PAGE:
Cultic Studies Review, volume 2, Number 1, 2003
Rev. Walter Debold, Seton Hall University
Some of the friends of the Cultic Studies Review may have had the opportunity in the past to read and discuss Frankl’s book, Man's Search for Meaning. It was first published in 1963 and it had grown out of his reflection on his experiences as a prisoner in the Nazi concentration camp at Auschwitz. Those who are familiar with the book recall that Victor Frankl was a psychiatrist, the only one of his family to survive the holocaust. His recollections are no less valuable today than when he first published them.
When we first opened that book, one of the earliest lines to catch our attention was one that Frankl borrowed from the philosopher, Nietsche: “He who has a WHY to live for can bear almost any HOW.” The thought stayed with him helping him to comprehend in some way how a man could endure the horrors of camp life. Frankl was sustained through difficult days by the thought of his wife and family, even though he could not know whether they were dead or alive. At one point, considering his own death, he was inspired by the thought that he should go to his end with the dignity that she would expect of him.
Another thing that sustained him, although he takes no credit for it, was his professional training and commitment to psychiatry. This enabled him to be a source of strength and service to his fellow prisoners. He had what psychologists would call a “sense of self” and a perspective on their common plight. Through his compassionate concern for others he was able to escape some of his own agony.
Frankl reminds us of the first scrutiny under the stern eyes of the jailers. The prisoners were lined up and commanded to strip off all their clothes and surrender all possessions. They were being reduced to “nobodyness.” Each human being is convinced that he is “somebody” but they were being reduced to a number. Perhaps some of us have had the chance to see on the wrist of a survivor the number in green indelible ink that he or she would carry to their grave. How fortunate were the few who managed to carry that number out of the gates when the camp was liberated at the war’s end.
It is interesting to see that in such extreme situations a person’s religious interests might become manifest and his prayers very sincere. In fact, it became plain to Frankl that one’s spirituality actually deepened.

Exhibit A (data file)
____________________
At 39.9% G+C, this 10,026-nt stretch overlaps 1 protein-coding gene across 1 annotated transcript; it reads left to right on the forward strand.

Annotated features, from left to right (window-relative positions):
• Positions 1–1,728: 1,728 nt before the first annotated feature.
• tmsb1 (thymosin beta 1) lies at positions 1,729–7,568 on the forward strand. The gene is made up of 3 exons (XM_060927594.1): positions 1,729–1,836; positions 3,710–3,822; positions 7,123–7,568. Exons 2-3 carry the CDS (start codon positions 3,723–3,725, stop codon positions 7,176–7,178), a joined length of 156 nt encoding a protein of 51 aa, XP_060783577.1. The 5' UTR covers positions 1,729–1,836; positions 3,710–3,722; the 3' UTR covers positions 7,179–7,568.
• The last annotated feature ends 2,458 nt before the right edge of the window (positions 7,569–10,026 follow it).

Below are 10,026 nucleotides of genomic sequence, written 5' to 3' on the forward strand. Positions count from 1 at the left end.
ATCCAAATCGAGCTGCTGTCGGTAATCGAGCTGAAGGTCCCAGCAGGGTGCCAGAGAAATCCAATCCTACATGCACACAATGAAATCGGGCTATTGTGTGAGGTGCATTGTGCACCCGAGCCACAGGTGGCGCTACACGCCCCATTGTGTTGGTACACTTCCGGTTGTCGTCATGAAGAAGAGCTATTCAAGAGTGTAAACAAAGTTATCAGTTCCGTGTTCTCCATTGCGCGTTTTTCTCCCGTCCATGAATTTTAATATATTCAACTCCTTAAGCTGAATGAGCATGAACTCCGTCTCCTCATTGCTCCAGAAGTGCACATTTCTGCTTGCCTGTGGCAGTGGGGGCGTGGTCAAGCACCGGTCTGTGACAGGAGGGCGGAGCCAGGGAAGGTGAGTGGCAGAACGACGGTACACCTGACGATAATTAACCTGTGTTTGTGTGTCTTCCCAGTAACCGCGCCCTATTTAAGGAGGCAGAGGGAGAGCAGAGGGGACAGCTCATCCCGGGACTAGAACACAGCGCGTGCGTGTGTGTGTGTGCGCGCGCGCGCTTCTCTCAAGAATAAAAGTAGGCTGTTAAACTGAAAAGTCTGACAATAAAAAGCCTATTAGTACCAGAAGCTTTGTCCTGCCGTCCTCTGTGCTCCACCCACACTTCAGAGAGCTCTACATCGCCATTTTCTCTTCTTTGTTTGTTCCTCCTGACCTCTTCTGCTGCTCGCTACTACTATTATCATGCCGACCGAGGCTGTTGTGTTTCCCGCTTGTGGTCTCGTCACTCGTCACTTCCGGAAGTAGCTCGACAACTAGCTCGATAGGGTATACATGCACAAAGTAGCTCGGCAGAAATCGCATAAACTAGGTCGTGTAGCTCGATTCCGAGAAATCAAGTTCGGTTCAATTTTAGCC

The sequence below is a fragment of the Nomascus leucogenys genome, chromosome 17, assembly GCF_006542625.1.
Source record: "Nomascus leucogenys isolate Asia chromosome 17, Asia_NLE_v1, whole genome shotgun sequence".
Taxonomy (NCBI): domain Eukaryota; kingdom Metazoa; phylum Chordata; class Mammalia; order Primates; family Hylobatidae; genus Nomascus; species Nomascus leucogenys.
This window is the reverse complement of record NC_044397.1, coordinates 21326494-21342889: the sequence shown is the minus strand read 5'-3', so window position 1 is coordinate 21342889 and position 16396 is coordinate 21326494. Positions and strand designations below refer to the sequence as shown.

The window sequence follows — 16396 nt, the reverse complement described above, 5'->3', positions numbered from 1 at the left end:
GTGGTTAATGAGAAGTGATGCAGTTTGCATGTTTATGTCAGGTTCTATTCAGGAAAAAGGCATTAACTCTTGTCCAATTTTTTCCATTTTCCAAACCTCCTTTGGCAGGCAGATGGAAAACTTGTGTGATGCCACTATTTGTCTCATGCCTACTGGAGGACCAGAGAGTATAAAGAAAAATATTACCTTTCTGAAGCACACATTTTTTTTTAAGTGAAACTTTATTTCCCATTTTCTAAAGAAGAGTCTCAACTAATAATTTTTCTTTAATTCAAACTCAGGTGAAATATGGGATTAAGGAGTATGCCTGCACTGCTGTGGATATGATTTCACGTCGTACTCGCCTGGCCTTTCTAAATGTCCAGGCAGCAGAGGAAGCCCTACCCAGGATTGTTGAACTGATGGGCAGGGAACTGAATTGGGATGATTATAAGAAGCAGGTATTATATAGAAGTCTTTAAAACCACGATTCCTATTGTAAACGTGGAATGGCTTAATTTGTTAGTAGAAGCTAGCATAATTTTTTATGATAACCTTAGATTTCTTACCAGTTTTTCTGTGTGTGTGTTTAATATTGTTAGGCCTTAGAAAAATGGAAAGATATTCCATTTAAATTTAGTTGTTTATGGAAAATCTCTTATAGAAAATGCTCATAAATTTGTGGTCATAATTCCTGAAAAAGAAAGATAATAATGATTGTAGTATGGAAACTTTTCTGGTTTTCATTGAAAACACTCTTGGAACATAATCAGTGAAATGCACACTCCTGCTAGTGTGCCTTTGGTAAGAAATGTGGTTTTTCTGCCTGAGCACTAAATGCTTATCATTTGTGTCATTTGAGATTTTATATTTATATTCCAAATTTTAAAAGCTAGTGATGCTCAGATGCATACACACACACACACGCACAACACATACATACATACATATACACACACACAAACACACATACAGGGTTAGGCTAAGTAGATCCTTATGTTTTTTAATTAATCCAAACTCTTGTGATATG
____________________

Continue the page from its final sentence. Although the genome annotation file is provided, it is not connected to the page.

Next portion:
There are very moving stories about the forced separation of prisoners. We may note parenthetically that the word “friend” was lost from one’s vocabulary; the most one could acknowledge was that another was a “comrade.” On one occasion when Frankl was going to be reassigned he went to one barracks-mate and confided it to him. The man actually cried. Consoling him, Frankl gave him the information that was his last will in mostly comforting words to his wife if she should be found alive. As it turned out, Viktor was the one to survive.
Love, the psychiatrist found, goes beyond the physical presence of the loved one. It can motivate one’s conduct and decide one’s direction as it did for Frankl when he no longer knew whether his wife was dead or alive. He maintains, on Page 59 of our earliest edition, that “the salvation of man is in and through love.” “Love is the ultimate and the highest goal to which man may aspire.”
In seeing fellow prisoners who, with a short time to live could give away what was perhaps their last scrap of bread, one must admire their humanity. One could conclude that power and violence might take away everything from a man but the one last thing: the freedom to decide how one is to die. One can choose one’s attitude, decide what one’s existence will become in the next moment.
If Frankl were still living, it is this last conviction about which we would like to question him. It is a noble exhortation, but I am not so confident that each of us might succeed in overcoming by his or her own will the diabolical forces that threaten us. We will need superior strength from beyond. In such a critical moment we will need, as Frankl admits, “the consciousness of one’s inner value that is anchored in higher, more spiritual things ad cannot be shaken by camp life.” However, then he adds, “But how many free men, let alone prisoners, possess it?”